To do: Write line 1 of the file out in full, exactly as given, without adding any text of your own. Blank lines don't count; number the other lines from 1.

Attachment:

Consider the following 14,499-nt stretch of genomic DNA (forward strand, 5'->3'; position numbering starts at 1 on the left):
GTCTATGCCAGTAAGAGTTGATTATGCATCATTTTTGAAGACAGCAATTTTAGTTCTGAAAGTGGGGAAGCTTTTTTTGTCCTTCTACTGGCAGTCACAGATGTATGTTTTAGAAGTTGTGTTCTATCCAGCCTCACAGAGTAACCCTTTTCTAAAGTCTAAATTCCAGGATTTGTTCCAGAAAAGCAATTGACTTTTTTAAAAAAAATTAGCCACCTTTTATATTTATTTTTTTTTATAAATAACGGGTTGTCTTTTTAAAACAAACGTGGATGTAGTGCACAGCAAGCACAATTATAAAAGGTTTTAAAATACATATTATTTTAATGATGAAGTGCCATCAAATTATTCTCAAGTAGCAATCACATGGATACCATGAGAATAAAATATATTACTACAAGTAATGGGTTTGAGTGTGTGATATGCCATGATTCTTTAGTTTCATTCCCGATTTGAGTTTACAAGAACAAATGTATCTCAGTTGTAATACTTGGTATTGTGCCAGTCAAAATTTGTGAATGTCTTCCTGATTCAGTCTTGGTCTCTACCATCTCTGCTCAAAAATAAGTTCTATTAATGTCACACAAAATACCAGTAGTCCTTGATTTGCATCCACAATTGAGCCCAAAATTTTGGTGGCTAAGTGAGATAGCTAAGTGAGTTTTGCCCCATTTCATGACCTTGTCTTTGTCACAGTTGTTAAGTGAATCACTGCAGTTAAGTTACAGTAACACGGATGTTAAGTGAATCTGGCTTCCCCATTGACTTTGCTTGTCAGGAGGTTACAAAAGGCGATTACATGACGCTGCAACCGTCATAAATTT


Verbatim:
Consider the following 14,499-nt stretch of genomic DNA (forward strand, 5'->3'; position numbering starts at 1 on the left):